Amsterdam Music Festival 2015 (check this out to see it done with a bigger budget) https://www.youtube.com/watch?v=H9xFVfERKUU
    I think that should keep you busy for an evening.
    PS:
    My advice would be to screengrab them, pop them into your NLE and look at the transitions frame by frame.
    Collect as many shots as you can, don't worry so much about how they will stitch together as it is more important to have options.
    Watch this interview with the Vimeo pioneer of this style Matty Brown https://vimeo.com/138341824
    Make your movements with the camera as slow and as stable as possible. Always look for movement in the shot so you can emphasis it with speedramping, even if its just a blink of your subjects eyes.
    Try to get shots of birds, yourself as filmmaker (self reflexive shots of filmmaker in action i.e. your feet, your hand opening a door etc), water, people preparing food... just shoot everything you can think of. 
    Try to tell a story.
    As mentioned above, the style is montage which was propagated by Vertov with Man with a Movie Camera. Check it out on youtube https://www.youtube.com/watch?v=z97Pa0ICpn8. However, I would call this a post modern treatment as it includes hyperlapse and special effects.
    Don't try to make something as intense as Watchtower of Turkey unless you have at least 2-4 weeks of full time editing and effects available. Look at some of the other takes on this style which use the transitions, sound and movement a bit more sparingly to great effect, like some that I have linked to above.
    Finally, learn how to use curves in After Effects if you want to have that off balance, natural swinging type of movement.
    I am not an expert on this style yet, but hopefully when I am done with my cut i can offer more tips.
     
  6. Like
    HelsinkiZim got a reaction from Sekhar in What "style" of edit is this ?   
    Lol @ Pizza Rat...
    I was taking into account the fact that it was an amateur filmmaker showcasing his art, and in that respect that kind of response/ dialogue is what we all aspire to generate and I am sure some people here do on on a regular basis.
    I get your point though. Right now more than ever, as video is everywhere and getting cheaper to produce, story is king. Effects don't age well. I don't really look at this style as something a serious filmmaker would want to be known for. I am sure they would prefer people to appreciate how they use the camera to tell a story. In that respect, this video is a bit 'gimmicky' as it is swapping storytelling for the 'geezus, how did you do that' appeal. If you read comments for some of the more recent videos imitators have made, you can tell that people are kind of getting tired of it already. Everyone now is trying to tell a bit of story, such as Brandon Li to great effect, check out some of the links I posted. 
    But none-the-less, if you are going to make a travel video and you are on your lonesome with a camera and a couple of lenses, it is an interesting skill to master - and tell yourself youve been there and done that. It also teaches you some important skills with regards to composition/ framing, movement, sound editing, organising footage etc.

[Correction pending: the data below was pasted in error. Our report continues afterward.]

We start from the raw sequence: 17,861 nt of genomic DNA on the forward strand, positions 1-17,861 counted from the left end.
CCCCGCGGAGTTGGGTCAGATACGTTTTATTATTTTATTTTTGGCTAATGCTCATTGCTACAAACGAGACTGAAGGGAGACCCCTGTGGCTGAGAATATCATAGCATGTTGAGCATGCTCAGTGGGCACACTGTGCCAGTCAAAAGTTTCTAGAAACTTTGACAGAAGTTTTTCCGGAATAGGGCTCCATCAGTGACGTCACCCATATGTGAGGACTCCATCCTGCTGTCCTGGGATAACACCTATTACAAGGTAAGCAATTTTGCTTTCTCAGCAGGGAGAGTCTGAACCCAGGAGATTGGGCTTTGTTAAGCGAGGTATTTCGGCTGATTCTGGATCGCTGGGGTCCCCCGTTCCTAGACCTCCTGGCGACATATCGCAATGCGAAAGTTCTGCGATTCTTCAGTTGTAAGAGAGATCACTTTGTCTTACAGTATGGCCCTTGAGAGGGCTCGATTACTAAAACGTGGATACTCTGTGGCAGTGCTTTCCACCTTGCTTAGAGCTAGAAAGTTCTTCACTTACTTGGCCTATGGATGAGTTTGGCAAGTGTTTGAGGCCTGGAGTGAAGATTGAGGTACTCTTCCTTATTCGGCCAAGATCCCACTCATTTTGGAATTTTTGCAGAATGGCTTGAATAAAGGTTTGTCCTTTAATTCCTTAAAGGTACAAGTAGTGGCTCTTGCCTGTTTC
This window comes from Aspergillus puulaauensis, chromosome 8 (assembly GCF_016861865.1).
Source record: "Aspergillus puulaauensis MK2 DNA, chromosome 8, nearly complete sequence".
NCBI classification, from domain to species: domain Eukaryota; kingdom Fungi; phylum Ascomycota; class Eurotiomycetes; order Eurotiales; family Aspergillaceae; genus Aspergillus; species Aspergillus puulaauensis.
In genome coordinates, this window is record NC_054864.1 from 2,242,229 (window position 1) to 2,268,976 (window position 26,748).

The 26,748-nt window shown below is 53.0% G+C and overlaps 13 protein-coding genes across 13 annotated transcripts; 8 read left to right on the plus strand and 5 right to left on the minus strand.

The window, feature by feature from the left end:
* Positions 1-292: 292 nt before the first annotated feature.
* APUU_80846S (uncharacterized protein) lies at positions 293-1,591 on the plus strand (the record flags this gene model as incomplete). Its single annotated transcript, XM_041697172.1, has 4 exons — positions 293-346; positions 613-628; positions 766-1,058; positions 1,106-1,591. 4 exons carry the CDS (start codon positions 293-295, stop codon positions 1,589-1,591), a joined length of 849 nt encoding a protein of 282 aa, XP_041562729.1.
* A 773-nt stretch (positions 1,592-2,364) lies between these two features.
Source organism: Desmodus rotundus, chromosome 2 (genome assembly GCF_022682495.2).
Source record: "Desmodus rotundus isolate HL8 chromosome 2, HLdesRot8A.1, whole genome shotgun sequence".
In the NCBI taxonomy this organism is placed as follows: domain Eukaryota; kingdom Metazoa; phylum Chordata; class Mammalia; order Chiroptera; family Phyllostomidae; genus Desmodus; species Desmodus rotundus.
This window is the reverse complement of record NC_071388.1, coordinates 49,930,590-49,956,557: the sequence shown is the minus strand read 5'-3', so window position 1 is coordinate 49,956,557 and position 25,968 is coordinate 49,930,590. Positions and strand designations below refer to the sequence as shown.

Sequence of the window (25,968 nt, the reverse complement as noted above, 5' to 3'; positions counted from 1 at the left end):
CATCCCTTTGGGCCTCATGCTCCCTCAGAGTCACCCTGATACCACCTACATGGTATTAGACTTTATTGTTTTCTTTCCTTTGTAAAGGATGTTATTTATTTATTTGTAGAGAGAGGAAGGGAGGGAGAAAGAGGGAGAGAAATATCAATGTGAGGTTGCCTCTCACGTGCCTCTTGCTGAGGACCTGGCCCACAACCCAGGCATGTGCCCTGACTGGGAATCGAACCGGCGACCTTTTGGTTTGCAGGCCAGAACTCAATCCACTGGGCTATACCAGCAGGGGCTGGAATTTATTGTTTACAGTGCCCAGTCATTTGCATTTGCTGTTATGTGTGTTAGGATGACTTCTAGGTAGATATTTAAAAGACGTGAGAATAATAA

We must also remember that montage, or random shots put together, is a bona fide genre that has been around since the beginning of film. When done well it can have the same impact on the viewer as a great story.
     
     
  7. Like
    HelsinkiZim got a reaction from dhso22 in What "style" of edit is this ?   
    I am currently editing a video in this style so I can point you to a few links if you are looking for further inspiration.
    24 hours in Ibiza https://vimeo.com/135852367
    India Land of Kings https://vimeo.com/140850530
    Roma https://vimeo.com/137925379
    Tokyo Roar https://vimeo.com/129171397
    The Norway https://vimeo.com/140960984
    Amsterdam Music Festival 2015 (check this out to see it done with a bigger budget) https://www.youtube.com/watch?v=H9xFVfERKUU
    I think that should keep you busy for an evening.
    PS:
    My advice would be to screengrab them, pop them into your NLE and look at the transitions frame by frame.
    Collect as many shots as you can, don't worry so much about how they will stitch together as it is more important to have options.
    Watch this interview with the Vimeo pioneer of this style Matty Brown https://vimeo.com/138341824
    Make your movements with the camera as slow and as stable as possible. Always look for movement in the shot so you can emphasis it with speedramping, even if its just a blink of your subjects eyes.
    Try to get shots of birds, yourself as filmmaker (self reflexive shots of filmmaker in action i.e. your feet, your hand opening a door etc), water, people preparing food... just shoot everything you can think of. 
    Try to tell a story.
    As mentioned above, the style is montage which was propagated by Vertov with Man with a Movie Camera. Check it out on youtube https://www.youtube.com/watch?v=z97Pa0ICpn8. However, I would call this a post modern treatment as it includes hyperlapse and special effects.
    Don't try to make something as intense as Watchtower of Turkey unless you have at least 2-4 weeks of full time editing and effects available. Look at some of the other takes on this style which use the transitions, sound and movement a bit more sparingly to great effect, like some that I have linked to above.
    Finally, learn how to use curves in After Effects if you want to have that off balance, natural swinging type of movement.
    I am not an expert on this style yet, but hopefully when I am done with my cut i can offer more tips.